I had not had another heart attack during this adventure, so I knew I never would again. I even concluded that I was now immortal. But if there was ever any question about the matter, what I felt in that situation did not matter. What a man feels may have no connection to what a man does. As Meryl Streep says, we men lead our lives for other people, always trying to play the hero and denying what it feels like to be us. Men have been raised to do their duty, without complaint, without obvious emotions (except anger of course), as we go to our deaths proving our masculine fearlessness and selflessness. But how is a boy to grow up without knowing the part that goes unspoken, what it feels like to be a man leading our lives for other people and feeling that it is forbidden to speak what it is we feel? A boy can see what a man does, or what a man is supposed to do, but he can only learn from a man what it feels like to be a man. Sometimes it can be scary.

     Two weeks after the bear encounter, I woke up early one Saturday morning to find I had a splitting headache and rubbery legs---like the final stages of mad cow disease. I looked for Betsy and found her on the bathroom floor incoherent. I tried to go to the telephone and couldn’t walk. I didn’t know what was wrong. I didn’t think anyone hated us enough to poison us. Betsy muttered something about food poisoning and passed out. Again it was my job to save us. So I crawled and tried to punch out, with rubbery fingers, our son Frank IV’s phone number. He lives five minutes away. Mostly I got wrong numbers until Frank’s mother in law answered. I whispered from the floor "Frank Pittman" and she asked who was calling and I said "Frank Pittman" and she asked who I wanted to talk with and I said "Frank Pittman" and she grumbled something about a crank call and hung up. I called back again and again---I was sinking fast---she recognized my voice. I then passed out, strangely comfortable that my son would come to the rescue.

Frank came to the house, put some clothes onus and got us into an ambulance. Frank and his wife Gaybie were still in the house when they got sick too. They tried to escape, and collapsed on the driveway. The neighbors, who had been watching this circus, called a second ambulance.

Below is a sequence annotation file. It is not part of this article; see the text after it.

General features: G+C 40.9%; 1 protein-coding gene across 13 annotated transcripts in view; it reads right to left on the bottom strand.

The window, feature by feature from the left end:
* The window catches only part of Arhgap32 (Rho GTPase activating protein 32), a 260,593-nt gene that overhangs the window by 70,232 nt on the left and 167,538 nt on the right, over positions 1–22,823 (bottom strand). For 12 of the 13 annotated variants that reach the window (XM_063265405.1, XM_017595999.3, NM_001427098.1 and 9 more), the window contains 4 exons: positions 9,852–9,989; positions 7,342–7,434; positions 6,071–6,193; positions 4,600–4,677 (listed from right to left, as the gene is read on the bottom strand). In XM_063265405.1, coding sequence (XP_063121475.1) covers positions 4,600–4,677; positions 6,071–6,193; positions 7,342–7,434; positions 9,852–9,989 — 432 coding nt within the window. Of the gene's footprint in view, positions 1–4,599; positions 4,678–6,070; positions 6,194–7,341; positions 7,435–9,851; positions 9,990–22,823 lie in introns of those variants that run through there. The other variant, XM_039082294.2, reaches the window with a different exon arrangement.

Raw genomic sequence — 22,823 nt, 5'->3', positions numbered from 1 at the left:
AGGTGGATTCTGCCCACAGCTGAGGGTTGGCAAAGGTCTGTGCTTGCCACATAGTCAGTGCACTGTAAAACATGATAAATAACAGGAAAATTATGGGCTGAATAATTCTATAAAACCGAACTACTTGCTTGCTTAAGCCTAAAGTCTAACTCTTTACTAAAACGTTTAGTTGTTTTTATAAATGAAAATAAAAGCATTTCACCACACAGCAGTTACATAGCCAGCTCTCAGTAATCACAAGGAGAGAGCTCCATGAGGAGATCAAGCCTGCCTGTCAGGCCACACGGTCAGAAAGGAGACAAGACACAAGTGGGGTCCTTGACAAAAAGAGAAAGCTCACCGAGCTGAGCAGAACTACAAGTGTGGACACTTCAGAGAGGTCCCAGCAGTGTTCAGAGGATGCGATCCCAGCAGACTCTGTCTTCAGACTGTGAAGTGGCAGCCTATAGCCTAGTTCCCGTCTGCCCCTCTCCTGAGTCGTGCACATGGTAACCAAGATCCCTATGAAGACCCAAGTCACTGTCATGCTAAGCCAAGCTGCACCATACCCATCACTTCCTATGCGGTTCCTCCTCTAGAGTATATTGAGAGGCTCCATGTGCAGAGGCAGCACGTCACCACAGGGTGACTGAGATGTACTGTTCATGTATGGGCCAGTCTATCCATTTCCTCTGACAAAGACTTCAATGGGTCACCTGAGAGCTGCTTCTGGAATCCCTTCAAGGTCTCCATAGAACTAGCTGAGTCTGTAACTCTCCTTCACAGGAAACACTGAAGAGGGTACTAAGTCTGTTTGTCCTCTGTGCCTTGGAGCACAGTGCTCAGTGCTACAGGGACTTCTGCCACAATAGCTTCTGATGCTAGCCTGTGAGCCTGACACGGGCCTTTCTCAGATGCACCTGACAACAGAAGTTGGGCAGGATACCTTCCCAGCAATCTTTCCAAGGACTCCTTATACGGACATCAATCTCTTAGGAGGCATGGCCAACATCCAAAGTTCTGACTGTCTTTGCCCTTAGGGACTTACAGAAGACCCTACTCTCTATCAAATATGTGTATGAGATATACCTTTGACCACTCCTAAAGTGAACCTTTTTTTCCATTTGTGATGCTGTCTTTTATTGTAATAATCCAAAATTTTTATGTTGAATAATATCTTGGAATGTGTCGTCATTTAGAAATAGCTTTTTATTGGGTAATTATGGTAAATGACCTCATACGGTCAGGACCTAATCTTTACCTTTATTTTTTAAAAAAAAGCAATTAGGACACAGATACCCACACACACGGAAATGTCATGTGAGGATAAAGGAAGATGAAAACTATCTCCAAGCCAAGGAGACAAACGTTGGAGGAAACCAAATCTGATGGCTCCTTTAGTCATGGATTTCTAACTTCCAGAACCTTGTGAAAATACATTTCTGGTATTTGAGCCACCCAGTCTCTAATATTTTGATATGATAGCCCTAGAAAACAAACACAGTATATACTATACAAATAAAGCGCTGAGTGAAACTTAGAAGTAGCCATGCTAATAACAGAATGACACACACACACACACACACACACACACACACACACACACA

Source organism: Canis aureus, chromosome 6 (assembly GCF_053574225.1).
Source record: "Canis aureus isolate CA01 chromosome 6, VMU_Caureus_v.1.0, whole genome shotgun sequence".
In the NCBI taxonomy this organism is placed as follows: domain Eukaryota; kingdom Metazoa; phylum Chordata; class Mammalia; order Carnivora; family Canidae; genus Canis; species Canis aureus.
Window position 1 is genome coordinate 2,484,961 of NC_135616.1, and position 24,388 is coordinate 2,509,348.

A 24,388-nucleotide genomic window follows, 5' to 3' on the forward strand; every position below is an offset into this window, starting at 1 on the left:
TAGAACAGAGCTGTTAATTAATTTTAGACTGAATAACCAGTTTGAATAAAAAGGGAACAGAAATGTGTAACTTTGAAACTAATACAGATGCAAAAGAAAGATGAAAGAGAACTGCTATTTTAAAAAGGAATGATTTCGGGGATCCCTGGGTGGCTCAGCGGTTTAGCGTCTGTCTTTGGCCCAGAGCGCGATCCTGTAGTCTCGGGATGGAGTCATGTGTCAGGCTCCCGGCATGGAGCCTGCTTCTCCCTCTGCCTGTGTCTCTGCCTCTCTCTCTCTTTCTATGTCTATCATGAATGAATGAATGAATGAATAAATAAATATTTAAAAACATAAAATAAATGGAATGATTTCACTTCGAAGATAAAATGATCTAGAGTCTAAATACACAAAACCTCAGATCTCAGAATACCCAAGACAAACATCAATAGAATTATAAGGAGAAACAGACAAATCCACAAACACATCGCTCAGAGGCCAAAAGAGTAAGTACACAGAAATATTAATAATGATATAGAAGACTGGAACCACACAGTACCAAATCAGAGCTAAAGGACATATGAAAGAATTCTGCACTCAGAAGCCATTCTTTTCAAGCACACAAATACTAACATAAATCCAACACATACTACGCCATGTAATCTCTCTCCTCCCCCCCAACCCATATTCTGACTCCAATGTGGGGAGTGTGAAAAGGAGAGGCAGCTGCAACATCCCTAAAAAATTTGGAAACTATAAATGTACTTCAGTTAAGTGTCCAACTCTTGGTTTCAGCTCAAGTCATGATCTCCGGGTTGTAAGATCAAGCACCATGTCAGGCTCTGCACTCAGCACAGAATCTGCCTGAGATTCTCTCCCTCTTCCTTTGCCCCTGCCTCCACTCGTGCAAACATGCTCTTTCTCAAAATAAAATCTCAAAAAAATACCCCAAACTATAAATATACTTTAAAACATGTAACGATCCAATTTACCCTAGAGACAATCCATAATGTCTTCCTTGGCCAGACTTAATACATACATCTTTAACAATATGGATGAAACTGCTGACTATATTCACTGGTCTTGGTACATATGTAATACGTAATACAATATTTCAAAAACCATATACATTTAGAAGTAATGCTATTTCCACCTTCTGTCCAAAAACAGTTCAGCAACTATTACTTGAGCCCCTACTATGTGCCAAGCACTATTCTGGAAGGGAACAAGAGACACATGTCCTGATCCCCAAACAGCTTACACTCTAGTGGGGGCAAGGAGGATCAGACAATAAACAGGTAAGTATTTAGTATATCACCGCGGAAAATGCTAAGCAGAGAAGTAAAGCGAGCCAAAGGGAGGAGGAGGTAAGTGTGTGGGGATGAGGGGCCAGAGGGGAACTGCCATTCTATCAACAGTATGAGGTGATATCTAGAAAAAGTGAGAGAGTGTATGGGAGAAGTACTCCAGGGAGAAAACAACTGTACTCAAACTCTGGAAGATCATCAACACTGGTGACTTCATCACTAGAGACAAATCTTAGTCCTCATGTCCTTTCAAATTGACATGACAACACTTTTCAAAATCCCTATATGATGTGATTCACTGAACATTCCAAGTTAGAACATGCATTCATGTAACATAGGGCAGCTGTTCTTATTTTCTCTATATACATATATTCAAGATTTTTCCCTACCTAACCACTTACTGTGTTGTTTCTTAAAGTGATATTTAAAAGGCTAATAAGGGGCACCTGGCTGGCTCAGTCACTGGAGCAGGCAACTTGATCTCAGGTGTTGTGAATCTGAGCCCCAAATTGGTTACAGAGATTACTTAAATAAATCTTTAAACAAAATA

Pretty soon we were all four being reoxygenated in hyperbaric chambers over the next two days. Meanwhile, the gas company and the fire department disconnected the badly vented pool heater that was the source of the carbon monoxide that almost killed us. The moral of this story is simple: make sure your children live very close to you and want to keep you alive.

It also helps if your in-laws recognize you instantly.

I no longer felt immortal, but it had been a good two weeks of immortality. I was forced to face the sad fact that men are raised to die, to risk their lives for their women and children, their country, their team, and particularly for their heroism and masculinity. They are raised to think as little as possible about what they feel as they just do their duty.T hey must not value the experience of their lives or they might not be willing to risk life so stolidly. My son as a nationally ranked triathlete had long been the hero in the family, and we relied on him once again, but even here in my dotage I wasn’t done yet. I still had my uses, and most of them were exceedingly pleasant and not remotely dangerous.

     I pondered the matter of masculinity. The major difference between boys and girls, men and women, is that both were raised by women, one being told this is what you will become and the other being told this is what you will not become. I know full well that women can be president, prime minister, pope or God. I don’t think we are from different planets, or even different time zones. I don’t think there is enough biological difference between men and women to make a gender out of. But we make much of the difference. We get ourselves up to announce our genders. We play out rules and roles that exaggerate the minimal differences. And yet, in the end, there is nothing a man can do that a woman can’t, except be a father.

Women, whether they like it or not, are largely irrelevant to the issue of masculinity: it’s about boys and fathers, and maybe grandfathers and uncles. Masculinity must be learned from other men, or it will be a travesty of hypermasculine impersonation. Woman can’t instill it but they can shoot it down, and many men are so terrified by a woman’s anger, that is all it takes for a sex change operation.

Carol Gilligan, IN A DIFFERENT VOICE, found that while a mother teaches her daughters what it looks like, sounds like, smells like and feels like to be a woman, a mother can only teach a son how to follow the rules, how to compete with the other boys, and how to seduce a woman into taking care of him and finish him off to her specifications once he gets away from his mother. Men who are impersonating masculinity may turn into Controllers, Contenders, Philanderers, always replaying the tasks and competitions that define boys as men. But a boy needs to learn how to be a man who feels like a man. Obviously that can only be learned from men, not from competing with the other boys who are faking it the best they can, not from the endless game of seducing and abandoning women who, briefly, might still see the poor guy as a hero. So boys must know up close what it looks and sounds and feels and smells like to be a man. And the less differentiated that is from women, then the more together and the more real the man will become, the more compassionate and the more secure. He will not have to put on a macho show in order to prove to anybody who cares whether he has a fourth leg on his ychromosome. In the presence of a guy who is not busy "proving" his masculinity, all exaggerated masculine strivings then are exposed as the travesty they are. The secret of masculinity is how little of it it takes.